Vancouver-based urban farming network Sole Food Farms supplies the city with good food through social justice. The farm provides jobs and training for disadvantaged residents while also making use of the city’s vacant land.

Working with the multitude of challenges of growing in an urban environment, Sole Food has developed a system of raised, moveable planters that can be relocated. This not only protects plants from ground contaminants, but also allows for maximum project site mobility.

“We are faced with new challenges surrounding the Vancouver housing market. Our whole project is built upon the idea of these farms being moveable,” says Director of Operations Lissa Goldstein. As it often takes years for development projects to break ground, this has allowed Sole Food to take advantage of Vancouver’s underused spaces.

They are presently growing on a scale of four acres of land, spread across four sites within the city’s Eastside.

Growing change from within

In addition to rethinking underused land, Sole Food also tackles an underexploited labor market, hiring community members who may seem unfit for other jobs. “Our mandate is to provide employment to those with barriers. This involves being able to provide a flexible work environment in an accessible neighborhood,” says Goldstein. Many residents are very familiar with Sole Food Farms and most of their employment happens via word of mouth.

Co-founder Sean Dory has a long history with the Downtown Eastside of Vancouver and was previously project manager of another social enterprise. Partnering with agricultural expert Michael Ableman, they were able to bring this social enterprise model to an urban farming platform.

The project is now in its seventh growing season since its launch in 2009. While there are currently many other urban farming initiatives within Vancouver, it is specifically Sole Food Farms’ social mission which makes the project stand out from the rest.

As the business emphasizes the intrinsic link between social and environmental welfare, the City of Vancouver has actively supported Sole Foods and its endeavors.

 

New spaces, new projects

Sole Food Farms currently leases two of its locations directly from the City of Vancouver. On one of these sites, and for the past three years, Sole Food director Michael Ableman has been working on his passion project: an orchard with more than 500 fruit trees.

The city recently announced plans to turn 8,000 to 10,000 square feet of the 28,000-square-foot plot into an affordable housing experiment. However, the city is very keen on keeping the orchard garden alongside the new housing.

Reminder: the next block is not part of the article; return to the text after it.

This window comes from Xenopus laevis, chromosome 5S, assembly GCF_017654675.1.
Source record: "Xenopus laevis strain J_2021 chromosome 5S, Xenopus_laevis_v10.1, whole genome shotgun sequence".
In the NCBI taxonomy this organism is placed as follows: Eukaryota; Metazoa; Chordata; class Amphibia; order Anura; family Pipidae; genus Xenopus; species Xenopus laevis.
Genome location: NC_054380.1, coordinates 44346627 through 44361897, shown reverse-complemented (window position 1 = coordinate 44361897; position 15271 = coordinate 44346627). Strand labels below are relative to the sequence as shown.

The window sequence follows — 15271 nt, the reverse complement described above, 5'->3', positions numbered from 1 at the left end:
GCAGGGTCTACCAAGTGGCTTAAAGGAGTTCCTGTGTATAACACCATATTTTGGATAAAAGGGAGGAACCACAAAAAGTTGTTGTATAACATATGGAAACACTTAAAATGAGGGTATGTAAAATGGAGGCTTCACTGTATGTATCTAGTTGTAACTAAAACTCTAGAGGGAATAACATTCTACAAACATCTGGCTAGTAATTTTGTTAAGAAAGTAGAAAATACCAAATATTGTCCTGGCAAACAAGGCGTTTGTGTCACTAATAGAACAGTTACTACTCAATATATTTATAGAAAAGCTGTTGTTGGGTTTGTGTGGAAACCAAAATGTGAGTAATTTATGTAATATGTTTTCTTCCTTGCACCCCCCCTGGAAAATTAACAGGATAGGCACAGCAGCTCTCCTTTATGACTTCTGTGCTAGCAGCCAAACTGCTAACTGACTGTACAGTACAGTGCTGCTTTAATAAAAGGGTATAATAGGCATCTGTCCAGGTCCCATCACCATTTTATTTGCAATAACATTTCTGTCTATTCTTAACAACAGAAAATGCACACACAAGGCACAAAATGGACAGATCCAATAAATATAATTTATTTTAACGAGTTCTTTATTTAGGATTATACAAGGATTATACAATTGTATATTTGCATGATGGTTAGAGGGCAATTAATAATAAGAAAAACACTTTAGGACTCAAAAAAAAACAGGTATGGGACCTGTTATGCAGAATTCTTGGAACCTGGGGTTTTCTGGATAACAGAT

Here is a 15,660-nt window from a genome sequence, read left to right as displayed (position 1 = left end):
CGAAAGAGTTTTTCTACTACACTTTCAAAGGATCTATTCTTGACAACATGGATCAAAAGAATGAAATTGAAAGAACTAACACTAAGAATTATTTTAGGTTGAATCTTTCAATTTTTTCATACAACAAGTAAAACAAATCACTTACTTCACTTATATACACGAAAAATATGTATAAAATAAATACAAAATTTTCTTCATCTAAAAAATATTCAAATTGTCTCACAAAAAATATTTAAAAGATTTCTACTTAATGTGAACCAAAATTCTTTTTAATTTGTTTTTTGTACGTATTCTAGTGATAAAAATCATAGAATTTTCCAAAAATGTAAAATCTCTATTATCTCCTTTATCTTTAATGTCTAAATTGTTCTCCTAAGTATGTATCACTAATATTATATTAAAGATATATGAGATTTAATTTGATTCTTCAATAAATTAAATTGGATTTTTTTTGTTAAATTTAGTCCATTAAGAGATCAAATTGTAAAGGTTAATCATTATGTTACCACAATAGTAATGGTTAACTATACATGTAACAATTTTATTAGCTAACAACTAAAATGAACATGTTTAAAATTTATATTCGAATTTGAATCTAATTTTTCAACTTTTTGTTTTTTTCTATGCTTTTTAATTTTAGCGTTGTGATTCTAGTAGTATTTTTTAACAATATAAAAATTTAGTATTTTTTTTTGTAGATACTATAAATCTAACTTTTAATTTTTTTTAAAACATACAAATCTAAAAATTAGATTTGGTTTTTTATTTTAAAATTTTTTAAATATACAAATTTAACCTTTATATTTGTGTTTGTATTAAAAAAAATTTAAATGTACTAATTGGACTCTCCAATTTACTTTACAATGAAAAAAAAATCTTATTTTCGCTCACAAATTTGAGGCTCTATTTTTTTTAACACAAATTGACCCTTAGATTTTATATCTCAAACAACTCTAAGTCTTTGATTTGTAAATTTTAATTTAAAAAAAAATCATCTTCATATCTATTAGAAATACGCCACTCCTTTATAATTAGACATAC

“A community is not just a few modular houses dropped into place,” Ableman points out. “A community involves all kinds of things, not the least of which is some semblance of a natural environment, food, employment – all those things.” With the increasing issue of Vancouver’s housing market, unused urban land is becoming a hot commodity.

“We are much more focused on stabilizing sites and rebuilding,” says Goldstein. “Rather than expanding, we are trying to make good use of what we have.”

While Sole Food Farms has gotten the green light to stay at their current orchard garden site, their primary location will need to be relocated in 2017 with the teardown of the city’s viaducts. Their new destination is still unknown.

Sole Food Farms is currently working directly with the City of Vancouver to find possible spaces for their project.

city skyline vancouver
Sole Food’s mission aligns directly with Vancouver’s goals with its Greenest City 2020 Action Plan.
Photo: Michael Ableman

Achieving goals for a greener city

Since 2011, the City of Vancouver has been working on their Greenest City 2020 Action Plan, an ambitious set of goals put in place to make Vancouver the world’s greenest city by 2020.

The action plan includes several local food-specific goals like increasing the number of urban farms and orchards, as well as creating links between food, health, and poverty.

As Sole Food’s mission aligns directly with the goals for Greenest City, the farm has had consistent support from Vancouver’s mayor, Gregor Robertson. The mayor is known for his interest in green initiatives and has played a major role in the foundation of the Greenest City 2020 Action Plan.

When showing visitors around Vancouver, the mayor frequently makes stops at Sole Food to show off how they are contributing to the 2020 goals. Robertson is especially fond of the farm’s ability to repurpose vacant land while also stimulating the local economy: “Sole Food in particular are bringing a number of those pieces together by creating jobs in the city, creating local, healthy food, and doing it in an innovative way.”

Sole Food empoyees working in the farm
Sole Food are in their seventh growing season.
Photo: Sole Food

Select images are from Michael Ableman’s book Street Farm and are used with permission from the publisher (Chelsea Green Publishing, 2016).